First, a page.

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QR Codes Aren't the Solution: GMO Labels Are

Rather than setting up a cumbersome new technological platform, why not just add a label to food packages indicating that a product contains GMO ingredients?
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If you regularly use a smart phone, you may be familiar with QR codes. They’re those black and white squares with dots you see on some packaging, promotional materials, business cards and more. They look like evolved bar codes, and can direct users to websites, transmit contact information and more. Some members of Congress have a new vision for QR codes, and it’s a doozy: as a so-called “compromise” in the debate over GMO labels.

The Senate could vote on the so-called DARK Act, which could also be called “Monsanto’s Dream Bill,” any day now. The bill passed the House in July, and would block states from requiring mandatory labeling of GMO foods. The biotech and food industries are pressuring the Senate to follow the House’s lead and pass the bill. This is the opposite of what the public wants – recent polls show that nearly 90 percent of consumers want these foods labeled, and that QR codes are vastly inferior to clear, transparent packaging labels.

So far, the millions of Americans who want to know what is in their food have successfully prevented the Senate from moving the bill. But Senator Debbie Stabenow (D-Mich.) is seeking a compromise that supposedly balances industry demand for a 50-state solution and consumer demand for labeling. Enter QR codes.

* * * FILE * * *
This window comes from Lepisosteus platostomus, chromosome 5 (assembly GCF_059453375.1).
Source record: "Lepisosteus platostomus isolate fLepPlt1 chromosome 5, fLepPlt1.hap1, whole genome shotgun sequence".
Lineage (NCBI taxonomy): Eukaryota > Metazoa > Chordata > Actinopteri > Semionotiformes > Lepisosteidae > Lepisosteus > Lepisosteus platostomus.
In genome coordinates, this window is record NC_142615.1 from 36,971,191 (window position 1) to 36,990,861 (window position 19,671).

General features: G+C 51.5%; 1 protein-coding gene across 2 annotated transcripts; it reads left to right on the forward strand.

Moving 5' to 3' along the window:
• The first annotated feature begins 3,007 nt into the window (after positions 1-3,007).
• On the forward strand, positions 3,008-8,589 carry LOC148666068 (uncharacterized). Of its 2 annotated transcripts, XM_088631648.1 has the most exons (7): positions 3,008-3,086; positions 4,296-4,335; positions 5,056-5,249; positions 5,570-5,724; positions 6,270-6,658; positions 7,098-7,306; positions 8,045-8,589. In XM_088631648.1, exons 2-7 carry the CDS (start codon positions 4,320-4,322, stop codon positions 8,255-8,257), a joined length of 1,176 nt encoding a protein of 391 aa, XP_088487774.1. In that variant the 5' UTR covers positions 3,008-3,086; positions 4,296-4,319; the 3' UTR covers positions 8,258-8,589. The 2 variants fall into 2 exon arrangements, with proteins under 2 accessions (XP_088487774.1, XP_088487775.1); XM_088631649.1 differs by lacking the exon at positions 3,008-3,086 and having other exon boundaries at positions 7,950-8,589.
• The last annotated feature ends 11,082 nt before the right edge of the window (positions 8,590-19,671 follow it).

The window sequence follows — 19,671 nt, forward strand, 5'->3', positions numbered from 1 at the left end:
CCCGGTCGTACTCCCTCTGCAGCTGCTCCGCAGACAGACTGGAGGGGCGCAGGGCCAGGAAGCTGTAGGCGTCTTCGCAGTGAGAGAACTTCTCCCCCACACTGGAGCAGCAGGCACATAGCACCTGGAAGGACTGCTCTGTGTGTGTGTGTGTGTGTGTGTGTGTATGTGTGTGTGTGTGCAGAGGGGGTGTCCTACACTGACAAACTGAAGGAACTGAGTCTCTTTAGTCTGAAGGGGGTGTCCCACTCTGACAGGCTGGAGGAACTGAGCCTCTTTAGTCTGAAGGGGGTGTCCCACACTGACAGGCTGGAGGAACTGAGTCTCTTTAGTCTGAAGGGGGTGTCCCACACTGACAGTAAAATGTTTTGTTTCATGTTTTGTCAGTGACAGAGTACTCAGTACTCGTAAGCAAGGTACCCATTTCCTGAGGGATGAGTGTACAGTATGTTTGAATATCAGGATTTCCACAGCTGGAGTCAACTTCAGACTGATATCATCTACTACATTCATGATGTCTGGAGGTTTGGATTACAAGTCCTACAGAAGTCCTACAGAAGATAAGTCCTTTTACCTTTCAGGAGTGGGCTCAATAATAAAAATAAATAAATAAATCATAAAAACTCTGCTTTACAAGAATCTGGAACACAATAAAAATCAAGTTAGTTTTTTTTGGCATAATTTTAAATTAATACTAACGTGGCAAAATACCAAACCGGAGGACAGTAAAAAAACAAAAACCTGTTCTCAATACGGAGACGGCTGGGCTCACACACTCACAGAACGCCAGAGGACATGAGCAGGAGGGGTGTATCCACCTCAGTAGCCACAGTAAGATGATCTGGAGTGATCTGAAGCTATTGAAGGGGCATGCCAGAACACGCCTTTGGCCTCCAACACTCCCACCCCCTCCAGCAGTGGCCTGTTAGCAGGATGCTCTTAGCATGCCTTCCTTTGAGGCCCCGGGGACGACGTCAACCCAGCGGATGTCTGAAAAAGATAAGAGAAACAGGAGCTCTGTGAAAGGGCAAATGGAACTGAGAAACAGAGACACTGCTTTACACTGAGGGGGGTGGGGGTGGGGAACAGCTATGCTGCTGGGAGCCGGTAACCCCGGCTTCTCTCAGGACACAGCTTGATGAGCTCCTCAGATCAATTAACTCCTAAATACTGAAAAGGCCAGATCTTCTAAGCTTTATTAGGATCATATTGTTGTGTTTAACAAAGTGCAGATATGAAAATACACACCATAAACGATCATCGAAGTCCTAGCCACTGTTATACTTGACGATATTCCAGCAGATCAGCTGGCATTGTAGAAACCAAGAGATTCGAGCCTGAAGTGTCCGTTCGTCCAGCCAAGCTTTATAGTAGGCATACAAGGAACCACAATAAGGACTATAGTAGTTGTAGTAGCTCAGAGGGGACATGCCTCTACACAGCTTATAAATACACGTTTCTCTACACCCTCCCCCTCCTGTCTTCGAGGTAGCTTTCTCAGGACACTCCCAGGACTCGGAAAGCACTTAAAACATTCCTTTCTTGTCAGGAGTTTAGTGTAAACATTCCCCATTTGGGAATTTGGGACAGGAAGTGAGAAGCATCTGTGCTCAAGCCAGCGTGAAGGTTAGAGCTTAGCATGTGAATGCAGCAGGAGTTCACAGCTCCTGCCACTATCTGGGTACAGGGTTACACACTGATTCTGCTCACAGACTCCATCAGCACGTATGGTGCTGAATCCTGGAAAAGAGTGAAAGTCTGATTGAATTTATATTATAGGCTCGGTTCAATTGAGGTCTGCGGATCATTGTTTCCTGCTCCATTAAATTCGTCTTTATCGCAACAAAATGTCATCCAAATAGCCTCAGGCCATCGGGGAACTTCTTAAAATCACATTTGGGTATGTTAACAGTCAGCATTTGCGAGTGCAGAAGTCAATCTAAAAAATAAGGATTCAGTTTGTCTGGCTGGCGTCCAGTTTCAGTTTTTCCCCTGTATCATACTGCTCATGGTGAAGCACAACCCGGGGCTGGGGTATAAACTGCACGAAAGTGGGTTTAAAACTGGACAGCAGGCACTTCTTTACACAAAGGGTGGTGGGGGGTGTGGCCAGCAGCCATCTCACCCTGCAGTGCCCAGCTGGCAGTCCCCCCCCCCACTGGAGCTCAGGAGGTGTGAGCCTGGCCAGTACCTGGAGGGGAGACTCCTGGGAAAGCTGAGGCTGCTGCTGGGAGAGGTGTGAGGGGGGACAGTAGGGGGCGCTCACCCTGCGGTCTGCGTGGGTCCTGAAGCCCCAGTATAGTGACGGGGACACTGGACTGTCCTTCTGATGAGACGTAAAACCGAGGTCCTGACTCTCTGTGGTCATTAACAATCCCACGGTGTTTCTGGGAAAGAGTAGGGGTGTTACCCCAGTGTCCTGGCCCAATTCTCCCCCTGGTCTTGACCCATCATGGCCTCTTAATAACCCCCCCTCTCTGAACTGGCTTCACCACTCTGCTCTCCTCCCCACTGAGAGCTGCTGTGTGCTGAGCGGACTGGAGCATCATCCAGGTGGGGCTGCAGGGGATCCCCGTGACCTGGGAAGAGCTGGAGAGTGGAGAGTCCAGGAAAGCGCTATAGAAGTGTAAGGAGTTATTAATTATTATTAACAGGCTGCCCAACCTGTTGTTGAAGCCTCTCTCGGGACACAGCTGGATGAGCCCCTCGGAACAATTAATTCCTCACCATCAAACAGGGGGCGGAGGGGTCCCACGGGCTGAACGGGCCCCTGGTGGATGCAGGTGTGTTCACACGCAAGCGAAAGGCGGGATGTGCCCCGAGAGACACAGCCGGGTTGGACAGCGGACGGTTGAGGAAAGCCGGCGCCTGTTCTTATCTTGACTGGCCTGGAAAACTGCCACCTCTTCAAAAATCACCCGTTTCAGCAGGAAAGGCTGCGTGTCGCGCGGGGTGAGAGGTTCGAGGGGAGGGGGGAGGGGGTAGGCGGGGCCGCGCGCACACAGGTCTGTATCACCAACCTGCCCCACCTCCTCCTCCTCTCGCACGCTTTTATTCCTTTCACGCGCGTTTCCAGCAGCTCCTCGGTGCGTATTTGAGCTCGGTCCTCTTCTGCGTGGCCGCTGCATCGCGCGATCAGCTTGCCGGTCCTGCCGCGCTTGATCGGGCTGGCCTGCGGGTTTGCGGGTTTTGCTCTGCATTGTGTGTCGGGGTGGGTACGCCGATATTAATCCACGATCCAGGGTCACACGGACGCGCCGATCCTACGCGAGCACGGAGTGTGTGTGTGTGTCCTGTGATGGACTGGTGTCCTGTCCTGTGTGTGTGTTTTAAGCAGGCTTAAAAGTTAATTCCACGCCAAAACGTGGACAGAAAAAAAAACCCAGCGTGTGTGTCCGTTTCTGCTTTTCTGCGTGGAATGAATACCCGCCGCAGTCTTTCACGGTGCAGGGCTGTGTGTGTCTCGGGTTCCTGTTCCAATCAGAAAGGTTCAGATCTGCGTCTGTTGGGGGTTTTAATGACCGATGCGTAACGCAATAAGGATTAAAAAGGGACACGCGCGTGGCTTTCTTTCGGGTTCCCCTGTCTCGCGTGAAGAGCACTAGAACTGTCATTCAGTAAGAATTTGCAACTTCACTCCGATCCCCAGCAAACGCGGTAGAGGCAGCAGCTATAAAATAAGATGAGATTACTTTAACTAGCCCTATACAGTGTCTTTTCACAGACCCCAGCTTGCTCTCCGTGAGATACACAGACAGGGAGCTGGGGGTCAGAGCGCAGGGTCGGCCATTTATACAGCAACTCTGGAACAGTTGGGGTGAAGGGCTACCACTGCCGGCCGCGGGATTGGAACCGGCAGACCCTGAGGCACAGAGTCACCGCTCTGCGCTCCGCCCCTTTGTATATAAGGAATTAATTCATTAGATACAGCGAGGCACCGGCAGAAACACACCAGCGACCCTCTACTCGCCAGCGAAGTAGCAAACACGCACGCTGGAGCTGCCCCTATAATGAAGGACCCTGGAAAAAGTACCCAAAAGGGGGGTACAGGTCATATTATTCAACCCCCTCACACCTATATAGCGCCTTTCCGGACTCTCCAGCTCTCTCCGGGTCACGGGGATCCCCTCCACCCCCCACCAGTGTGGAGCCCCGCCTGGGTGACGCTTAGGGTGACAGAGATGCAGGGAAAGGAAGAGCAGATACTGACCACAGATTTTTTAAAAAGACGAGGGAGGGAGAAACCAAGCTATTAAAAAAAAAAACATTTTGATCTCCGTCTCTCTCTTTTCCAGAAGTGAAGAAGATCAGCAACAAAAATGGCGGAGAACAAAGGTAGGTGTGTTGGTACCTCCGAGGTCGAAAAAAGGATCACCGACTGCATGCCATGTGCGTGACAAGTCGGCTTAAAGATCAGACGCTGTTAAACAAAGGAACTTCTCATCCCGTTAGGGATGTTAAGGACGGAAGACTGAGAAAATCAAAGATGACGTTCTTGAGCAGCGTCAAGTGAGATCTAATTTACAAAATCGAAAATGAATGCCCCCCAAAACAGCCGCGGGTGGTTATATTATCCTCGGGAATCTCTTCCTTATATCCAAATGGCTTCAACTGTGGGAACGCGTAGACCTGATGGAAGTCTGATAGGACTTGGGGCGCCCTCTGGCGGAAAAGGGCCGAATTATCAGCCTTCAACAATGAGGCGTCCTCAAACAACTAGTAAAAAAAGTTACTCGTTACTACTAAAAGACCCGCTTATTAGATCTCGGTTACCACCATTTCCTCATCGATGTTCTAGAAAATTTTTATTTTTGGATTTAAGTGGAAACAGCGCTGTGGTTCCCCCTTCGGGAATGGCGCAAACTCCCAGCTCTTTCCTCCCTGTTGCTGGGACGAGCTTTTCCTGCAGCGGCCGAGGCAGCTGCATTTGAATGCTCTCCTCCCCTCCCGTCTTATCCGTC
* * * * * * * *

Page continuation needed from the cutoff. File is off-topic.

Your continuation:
Rather than labeling GMO foods, the idea is to give companies the option of using a barcode, a QR code or some other kind of notice on their website. This is unacceptable. Not only can QR codes be difficult to scan, many people don’t own smart phones, often for financial reasons that already limit their food choices.

The point of the GMO labeling movement is to empower consumers to be more informed about what they eat and serve their families. QR codes undermine this and imply that only those wealthy enough to afford smart phones deserve to know what's in their food. Moreover, privacy concerns will dissuade many from using these codes out of fear that companies will have access to personal information.

Ultimately, QR codes will add another layer of effort for consumers who want to better understand what is in their food. We don’t need them. What we do need are easy to read labels, applied uniformly to all products. Rather than setting up a cumbersome new technological platform, why not just add a label to food packages indicating that a product contains GMO ingredients?

Several states have already passed laws requiring clear labeling on food packaging, including Vermont, where mandatory on-package labeling would go into effect next summer. The DARK Act will stop these state laws, subverting the democratic process and the will of the people who worked to get their state legislatures to require labeling. But it’s not up to Monsanto and its allies to decide how we shop and what we eat. At least it shouldn’t be.

Doesn’t Congress have better things to do than block state laws that would give consumers the right to know what they are eating? Tell your members of Congress to oppose the DARK Act or any other attempt to block state GMO labeling laws.

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